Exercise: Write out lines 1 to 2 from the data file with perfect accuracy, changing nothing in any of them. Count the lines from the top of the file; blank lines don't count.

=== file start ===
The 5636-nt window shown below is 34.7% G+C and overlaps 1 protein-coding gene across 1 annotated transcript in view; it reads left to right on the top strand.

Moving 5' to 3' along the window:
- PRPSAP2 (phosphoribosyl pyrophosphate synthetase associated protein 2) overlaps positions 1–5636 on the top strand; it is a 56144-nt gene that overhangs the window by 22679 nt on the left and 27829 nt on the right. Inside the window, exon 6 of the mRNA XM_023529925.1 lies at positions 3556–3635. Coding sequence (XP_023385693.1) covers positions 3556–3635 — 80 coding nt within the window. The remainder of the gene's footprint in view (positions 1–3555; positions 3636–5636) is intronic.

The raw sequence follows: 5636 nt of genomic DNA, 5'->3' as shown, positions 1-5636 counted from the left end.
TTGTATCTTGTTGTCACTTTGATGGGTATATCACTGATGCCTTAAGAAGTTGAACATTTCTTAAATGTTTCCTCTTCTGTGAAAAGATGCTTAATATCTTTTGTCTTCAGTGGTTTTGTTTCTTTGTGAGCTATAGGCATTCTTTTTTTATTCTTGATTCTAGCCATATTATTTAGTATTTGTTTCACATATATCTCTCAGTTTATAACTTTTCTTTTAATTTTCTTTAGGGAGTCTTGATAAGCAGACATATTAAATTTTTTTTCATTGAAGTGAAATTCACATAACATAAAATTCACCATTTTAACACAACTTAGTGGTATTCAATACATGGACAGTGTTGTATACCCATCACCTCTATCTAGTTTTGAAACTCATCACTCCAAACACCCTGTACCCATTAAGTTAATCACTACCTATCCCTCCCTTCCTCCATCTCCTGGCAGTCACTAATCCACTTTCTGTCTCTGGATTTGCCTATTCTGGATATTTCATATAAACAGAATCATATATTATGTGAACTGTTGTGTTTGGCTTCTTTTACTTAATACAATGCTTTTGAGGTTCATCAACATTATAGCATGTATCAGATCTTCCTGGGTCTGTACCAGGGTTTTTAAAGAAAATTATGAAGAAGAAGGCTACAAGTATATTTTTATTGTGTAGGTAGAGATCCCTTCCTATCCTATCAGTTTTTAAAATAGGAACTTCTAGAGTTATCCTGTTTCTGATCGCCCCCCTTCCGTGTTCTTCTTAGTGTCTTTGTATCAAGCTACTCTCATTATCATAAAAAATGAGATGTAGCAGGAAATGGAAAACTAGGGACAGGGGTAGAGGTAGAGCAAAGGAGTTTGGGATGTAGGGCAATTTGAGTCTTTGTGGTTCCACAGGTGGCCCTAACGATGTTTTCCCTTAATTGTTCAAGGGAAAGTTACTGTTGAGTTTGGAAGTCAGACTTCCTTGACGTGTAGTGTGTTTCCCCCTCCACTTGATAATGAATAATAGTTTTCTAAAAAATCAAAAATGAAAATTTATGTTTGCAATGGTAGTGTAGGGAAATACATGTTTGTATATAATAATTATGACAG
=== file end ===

The 5636-nt window shown below is 34.7% G+C and overlaps 1 protein-coding gene across 1 annotated transcript in view; it reads left to right on the top strand.

Moving 5' to 3' along the window: